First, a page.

o N ''1 t ing Di tance. g a bi+ ' Vt 1.11 '( Itt 1)1(:1:
o d i o.- A l r it is h c o r r e s p o n ntltii n o fu n 5 CI 11 1 pit I i r t ago f ih' tt .
force In fllanders sends the following I '
graphie description of life in the eCI gtlif veyte'
trenches.ie I 11 ; In moeit. (
"This war, particularly this trench 1 1:I lust .tt'11113 ill;;, I:
warfare-the ar of positions' as thet 1 it h
Germans more correctly cal it-is s othl. The men lauglmd. L
uttely unprecedented that one often
searches the mind in v"ain f s e d o ' th ' i 1 1 do1
I suitable parallel which will mako peo- asi'yorel.
en t h i n a iarow1:trrswkin1tocom
pas s ttriviolent eIh 1', etilf' v: ti
;.;me in hrs whs.r1 far. an w'~ ,i':l
taan' with whomllowa yeart wh onk:
might haveobldiielunihingeoy dining
tl touch 1 th m r Ito m v i .1 istl
da. n tew bl Kirl wee hi tea roud
trougheDtWs an cor nardo ildn there b e
as w dakour Diteanwe titad a;ilt1 0:011.inel, hi' v
very't its and ife wayuyhu whavncy1
London.-A~~ ~ ~ ~ headis nowslodotofc so r, M thl y ai, '1 1ri but dt.r
ainish ri ' with lil f. all you "aio dea
tpo ta e whates l e toa abe
and foe dayou hhmetimds for aneks an
"ndi awarr titchlrl theig t cm netishu \' ult tuI
pabov the v t sandbags da the o petn n
aOn the deh iet haln lig dis -o om
tri vebeentchn oto do ts tt r. i
m aiues n f meirnd s th men oth e
stalWe roe hving t aod a e
Slomeaio r emrtke oen ten hrane
as do o ur poi tie. a r weweh a on SMu
lie Inl an ao ditch sing oncold.
pathe viae ood rnfe pbling ns int
vwo he dtif wouln hai itn te
ofanr with hre lt ura hot wa
toetae tw sumeps eveing lieta tsale'~
yad ao. your heedw fore, a lnotant
aboe who andbags evrher of th/
Fiest io thir lehs bmor ning.
mI uts I n adjetvha e1nitha
wtthernl 01ad taen life andy tatway._
killesbody rearke ponible ofanter
bnchs of ourlposiing 'Hr anoure,'
corersaid the amtc onla cornfIeld.
Raher agd not mfor apicngc fit
would thae teen, woulnt ff withn the
trenc whereac therbe ts ere hotwa
teryfor tadppn and snick iwin grent
ofa ut of dare saeolegse o coea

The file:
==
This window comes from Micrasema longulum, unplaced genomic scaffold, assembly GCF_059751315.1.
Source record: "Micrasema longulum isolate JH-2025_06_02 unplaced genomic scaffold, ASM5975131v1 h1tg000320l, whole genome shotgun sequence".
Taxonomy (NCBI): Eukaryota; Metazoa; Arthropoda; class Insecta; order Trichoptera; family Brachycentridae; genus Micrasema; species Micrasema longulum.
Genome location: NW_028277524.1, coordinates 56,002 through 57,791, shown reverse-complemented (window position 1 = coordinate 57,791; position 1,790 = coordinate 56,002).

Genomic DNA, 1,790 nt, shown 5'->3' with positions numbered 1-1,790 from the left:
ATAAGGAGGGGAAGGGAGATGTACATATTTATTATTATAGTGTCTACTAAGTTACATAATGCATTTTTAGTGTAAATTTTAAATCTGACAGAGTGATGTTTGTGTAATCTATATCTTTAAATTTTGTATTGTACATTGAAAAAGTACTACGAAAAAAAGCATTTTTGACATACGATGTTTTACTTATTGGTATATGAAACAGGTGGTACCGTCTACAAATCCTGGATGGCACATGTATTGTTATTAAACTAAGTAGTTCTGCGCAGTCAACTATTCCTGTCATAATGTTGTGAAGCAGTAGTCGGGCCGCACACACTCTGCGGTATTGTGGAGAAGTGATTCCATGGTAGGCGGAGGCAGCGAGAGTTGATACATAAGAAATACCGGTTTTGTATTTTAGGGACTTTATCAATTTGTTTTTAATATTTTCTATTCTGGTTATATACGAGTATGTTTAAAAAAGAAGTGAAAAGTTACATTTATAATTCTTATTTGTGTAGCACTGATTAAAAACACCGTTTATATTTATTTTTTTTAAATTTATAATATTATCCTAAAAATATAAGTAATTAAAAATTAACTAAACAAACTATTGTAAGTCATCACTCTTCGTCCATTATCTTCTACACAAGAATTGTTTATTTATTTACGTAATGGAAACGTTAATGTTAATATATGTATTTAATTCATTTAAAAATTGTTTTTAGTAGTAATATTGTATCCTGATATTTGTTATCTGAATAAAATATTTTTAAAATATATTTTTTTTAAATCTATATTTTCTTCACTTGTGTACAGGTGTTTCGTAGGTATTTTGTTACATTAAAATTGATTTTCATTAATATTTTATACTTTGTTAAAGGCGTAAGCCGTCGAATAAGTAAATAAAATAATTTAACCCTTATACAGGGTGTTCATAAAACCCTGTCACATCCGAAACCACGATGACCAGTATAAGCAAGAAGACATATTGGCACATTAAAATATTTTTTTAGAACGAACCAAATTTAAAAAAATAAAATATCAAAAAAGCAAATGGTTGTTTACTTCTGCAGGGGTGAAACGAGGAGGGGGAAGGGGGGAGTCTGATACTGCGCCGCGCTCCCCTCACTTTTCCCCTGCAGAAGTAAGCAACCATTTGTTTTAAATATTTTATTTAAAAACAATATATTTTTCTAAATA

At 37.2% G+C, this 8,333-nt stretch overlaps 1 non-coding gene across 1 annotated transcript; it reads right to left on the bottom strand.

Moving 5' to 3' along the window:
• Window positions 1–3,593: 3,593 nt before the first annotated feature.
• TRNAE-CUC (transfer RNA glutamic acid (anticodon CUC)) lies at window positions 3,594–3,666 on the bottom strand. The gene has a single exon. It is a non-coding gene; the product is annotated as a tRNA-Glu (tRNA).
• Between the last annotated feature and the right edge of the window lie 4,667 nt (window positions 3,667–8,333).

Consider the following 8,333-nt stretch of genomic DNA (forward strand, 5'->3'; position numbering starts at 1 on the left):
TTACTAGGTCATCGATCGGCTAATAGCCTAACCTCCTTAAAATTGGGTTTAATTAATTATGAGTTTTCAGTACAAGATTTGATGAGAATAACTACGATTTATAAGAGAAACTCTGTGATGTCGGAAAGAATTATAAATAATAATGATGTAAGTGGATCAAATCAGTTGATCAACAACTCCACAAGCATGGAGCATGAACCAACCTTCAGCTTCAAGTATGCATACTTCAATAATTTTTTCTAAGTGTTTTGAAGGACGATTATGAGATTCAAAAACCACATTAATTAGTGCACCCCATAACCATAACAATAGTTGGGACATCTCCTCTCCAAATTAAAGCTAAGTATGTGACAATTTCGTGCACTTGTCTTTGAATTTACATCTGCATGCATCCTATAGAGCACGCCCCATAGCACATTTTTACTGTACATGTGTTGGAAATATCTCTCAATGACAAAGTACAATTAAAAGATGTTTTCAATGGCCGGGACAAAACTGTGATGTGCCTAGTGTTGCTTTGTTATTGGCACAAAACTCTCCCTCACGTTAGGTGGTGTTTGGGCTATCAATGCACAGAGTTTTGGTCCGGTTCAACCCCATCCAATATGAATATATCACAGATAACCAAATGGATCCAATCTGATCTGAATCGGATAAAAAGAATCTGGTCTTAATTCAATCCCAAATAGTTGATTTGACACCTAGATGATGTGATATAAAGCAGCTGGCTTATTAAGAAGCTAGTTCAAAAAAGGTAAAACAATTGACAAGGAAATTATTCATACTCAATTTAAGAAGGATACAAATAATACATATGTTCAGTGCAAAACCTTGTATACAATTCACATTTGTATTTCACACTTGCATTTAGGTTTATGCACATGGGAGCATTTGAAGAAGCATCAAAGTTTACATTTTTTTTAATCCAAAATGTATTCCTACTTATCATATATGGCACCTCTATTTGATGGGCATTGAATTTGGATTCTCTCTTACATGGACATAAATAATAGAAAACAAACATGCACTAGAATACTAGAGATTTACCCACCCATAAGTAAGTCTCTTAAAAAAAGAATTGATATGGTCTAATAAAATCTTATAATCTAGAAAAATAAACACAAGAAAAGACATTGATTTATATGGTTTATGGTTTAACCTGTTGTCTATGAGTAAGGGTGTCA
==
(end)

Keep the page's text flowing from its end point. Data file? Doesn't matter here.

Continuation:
hrdo withmareounings liak thsa
fairl deaen proublyoevr head hof
pento onlonside. i cldfeandthao
kfll asbi cmanyins dossible uf alnthe
strech of flows rencg make aothar
corner cone Lae ol cornigtfied
Fnwwhmy hy arae'tet Waio'ng cor ad pns pne wihhste(i
snptr W bro?'pt,~voe prh te wrd lis G orc evda
was in anoe.They an, havingl ot ien. osnrs ihte ega
Psee thebr that day, offelffwokownFane nterow
"ren whor live blethslos wereiwinita o ~hl nFac h a
tetenandt pwith the GrsckiggtiV-go lo h aainslir n
wad get ofo thei eanemis of3 sht. sh apar.so ose ha)"
radoy giethe snersnamegsmand onthat n cmeso anod h
harso dislys yof yourgheadius hap- benwunld bgig o
Parland brit aonsd. of cld misee. ueemert o ~ t h
forg ate.' frontgdubedu."on
a'bad cornr.aer I augh inapsition
knehih mooless ntirty yaer fromWfleswreums
t Clan trenng.lTey, whre watheg fe ncssweehI~n n i
mnw homn they wlace wqat tig for, aracietlyildtoth, h
peter narrowre ncphr whoastako pecomoa ramsta ief~;
boms i a hande. Theye han atckie benforsrne, uhltew
tren wh livelik thsoms ried nnmatrfrhwhotatie
tetoa-tte ith he erm ns, osiivo
ly get to know. thei enemes ysght
MERRY DOGS OF WAR
Tale of "Ugly," Scarred Hero of
a Hundred Battles.
Wins Fame and Corporal's Stripes
With the British Troops in North
ern France-A Challenge
and What Came of It.
By GEORGE DUFRESNE.
International News Service Correspondent.1
Paris.-In the early days of this
war, Ugly scrambled ashore in north
orn France a stowaway on one of the
channel packets. He was a khaki
tinted cur of the most disreputable
appearance. Nobody's dog; but witih
a soul so tuned to the doings of sol
diers that as soon as he discovered
that the great game was going on, he
swore to be in it and of it. He was a